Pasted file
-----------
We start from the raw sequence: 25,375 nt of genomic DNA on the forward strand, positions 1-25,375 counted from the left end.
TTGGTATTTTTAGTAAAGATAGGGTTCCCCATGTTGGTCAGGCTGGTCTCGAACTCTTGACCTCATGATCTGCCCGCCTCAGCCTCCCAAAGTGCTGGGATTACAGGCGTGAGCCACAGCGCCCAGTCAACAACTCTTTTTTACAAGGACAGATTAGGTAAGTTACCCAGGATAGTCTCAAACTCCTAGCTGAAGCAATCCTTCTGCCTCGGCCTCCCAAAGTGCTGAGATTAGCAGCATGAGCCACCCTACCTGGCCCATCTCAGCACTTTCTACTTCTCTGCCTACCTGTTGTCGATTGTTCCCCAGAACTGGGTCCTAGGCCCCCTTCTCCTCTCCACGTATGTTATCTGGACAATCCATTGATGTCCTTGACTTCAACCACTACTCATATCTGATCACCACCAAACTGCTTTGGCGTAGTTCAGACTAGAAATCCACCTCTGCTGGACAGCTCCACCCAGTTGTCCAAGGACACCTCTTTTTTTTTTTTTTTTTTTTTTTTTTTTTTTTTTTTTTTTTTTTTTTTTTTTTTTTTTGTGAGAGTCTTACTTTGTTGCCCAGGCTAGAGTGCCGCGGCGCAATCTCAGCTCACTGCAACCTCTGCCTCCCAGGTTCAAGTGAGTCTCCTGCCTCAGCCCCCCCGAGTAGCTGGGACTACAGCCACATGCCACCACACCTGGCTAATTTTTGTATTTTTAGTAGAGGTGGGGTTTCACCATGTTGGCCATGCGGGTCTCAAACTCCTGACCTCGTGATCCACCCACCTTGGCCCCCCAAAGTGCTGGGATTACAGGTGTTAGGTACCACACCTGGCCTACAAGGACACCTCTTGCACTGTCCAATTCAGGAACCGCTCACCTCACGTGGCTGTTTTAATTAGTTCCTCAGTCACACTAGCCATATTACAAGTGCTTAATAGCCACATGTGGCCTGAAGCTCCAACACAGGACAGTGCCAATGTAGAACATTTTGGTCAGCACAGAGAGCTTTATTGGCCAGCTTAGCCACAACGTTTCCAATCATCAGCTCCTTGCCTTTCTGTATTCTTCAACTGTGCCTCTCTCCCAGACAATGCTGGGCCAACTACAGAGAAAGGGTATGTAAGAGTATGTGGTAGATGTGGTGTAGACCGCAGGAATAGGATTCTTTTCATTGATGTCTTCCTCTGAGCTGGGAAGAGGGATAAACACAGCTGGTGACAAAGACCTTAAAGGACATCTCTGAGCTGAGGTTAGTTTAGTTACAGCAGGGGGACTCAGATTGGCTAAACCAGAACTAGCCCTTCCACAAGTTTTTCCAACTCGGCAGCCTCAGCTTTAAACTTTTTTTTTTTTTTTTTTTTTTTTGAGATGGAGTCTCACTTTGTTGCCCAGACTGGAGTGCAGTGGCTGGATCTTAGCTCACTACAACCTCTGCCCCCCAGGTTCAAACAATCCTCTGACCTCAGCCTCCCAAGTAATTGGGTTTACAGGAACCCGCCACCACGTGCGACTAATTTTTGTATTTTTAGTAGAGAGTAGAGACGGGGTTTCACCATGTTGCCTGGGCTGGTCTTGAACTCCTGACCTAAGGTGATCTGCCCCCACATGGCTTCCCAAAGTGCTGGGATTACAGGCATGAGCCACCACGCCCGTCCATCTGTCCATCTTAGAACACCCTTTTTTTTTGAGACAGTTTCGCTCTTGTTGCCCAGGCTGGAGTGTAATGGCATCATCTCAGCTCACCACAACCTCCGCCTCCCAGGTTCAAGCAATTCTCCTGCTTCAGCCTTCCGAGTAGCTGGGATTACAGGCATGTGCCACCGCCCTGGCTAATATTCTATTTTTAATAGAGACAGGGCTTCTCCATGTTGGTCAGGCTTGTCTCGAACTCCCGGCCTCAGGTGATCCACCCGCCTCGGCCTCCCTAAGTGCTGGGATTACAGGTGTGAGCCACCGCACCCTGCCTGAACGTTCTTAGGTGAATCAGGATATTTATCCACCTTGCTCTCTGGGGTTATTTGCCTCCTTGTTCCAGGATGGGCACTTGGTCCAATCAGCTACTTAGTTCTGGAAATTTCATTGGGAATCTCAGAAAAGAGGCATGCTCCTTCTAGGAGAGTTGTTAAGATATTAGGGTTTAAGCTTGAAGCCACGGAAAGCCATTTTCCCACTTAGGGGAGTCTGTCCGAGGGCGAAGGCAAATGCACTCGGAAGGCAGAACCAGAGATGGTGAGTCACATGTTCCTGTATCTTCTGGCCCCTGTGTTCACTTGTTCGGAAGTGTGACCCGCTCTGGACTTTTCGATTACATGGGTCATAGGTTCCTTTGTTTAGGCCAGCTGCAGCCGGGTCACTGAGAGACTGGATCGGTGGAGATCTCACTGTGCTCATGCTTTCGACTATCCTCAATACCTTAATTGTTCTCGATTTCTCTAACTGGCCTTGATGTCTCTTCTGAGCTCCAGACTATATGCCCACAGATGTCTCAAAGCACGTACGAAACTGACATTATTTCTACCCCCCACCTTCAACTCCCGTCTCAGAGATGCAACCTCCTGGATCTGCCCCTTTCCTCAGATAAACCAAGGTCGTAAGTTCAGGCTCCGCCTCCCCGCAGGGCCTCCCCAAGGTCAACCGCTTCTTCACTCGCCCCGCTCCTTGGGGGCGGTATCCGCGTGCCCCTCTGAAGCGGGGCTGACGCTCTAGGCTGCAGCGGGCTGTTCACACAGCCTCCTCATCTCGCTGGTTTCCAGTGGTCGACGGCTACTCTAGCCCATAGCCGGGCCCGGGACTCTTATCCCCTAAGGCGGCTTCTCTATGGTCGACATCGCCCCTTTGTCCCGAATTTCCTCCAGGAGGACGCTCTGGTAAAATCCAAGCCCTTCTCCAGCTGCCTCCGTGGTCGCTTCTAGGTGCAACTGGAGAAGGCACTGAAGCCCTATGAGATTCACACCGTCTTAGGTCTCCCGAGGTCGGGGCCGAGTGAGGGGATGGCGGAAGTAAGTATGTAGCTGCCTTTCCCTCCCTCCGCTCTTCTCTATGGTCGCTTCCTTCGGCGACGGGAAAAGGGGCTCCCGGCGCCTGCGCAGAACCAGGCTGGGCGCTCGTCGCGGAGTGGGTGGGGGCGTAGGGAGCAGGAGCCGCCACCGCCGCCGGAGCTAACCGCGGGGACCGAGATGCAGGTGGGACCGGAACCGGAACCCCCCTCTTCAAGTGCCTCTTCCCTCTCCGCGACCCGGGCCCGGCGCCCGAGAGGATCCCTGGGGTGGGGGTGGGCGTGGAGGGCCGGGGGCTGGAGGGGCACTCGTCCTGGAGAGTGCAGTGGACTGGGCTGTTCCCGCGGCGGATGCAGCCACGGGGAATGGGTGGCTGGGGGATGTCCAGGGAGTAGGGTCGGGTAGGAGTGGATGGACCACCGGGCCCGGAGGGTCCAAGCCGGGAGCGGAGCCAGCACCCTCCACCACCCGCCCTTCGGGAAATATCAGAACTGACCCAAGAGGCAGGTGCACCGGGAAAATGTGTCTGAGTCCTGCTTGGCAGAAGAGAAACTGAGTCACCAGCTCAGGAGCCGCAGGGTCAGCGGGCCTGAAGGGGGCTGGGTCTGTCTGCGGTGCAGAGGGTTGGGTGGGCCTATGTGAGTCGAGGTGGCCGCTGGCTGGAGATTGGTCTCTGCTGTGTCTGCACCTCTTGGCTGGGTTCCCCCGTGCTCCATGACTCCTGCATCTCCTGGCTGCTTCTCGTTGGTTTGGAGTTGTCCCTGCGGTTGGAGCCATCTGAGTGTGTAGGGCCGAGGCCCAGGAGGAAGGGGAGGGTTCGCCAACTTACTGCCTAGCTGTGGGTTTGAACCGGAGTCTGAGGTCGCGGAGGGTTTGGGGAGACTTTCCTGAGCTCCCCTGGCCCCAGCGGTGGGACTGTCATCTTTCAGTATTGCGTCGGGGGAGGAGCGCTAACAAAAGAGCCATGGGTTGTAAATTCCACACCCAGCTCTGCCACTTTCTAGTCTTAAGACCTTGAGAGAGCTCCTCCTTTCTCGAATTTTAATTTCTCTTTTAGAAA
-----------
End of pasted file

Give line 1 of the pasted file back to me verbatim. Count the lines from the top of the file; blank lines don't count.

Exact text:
We start from the raw sequence: 25,375 nt of genomic DNA on the forward strand, positions 1-25,375 counted from the left end.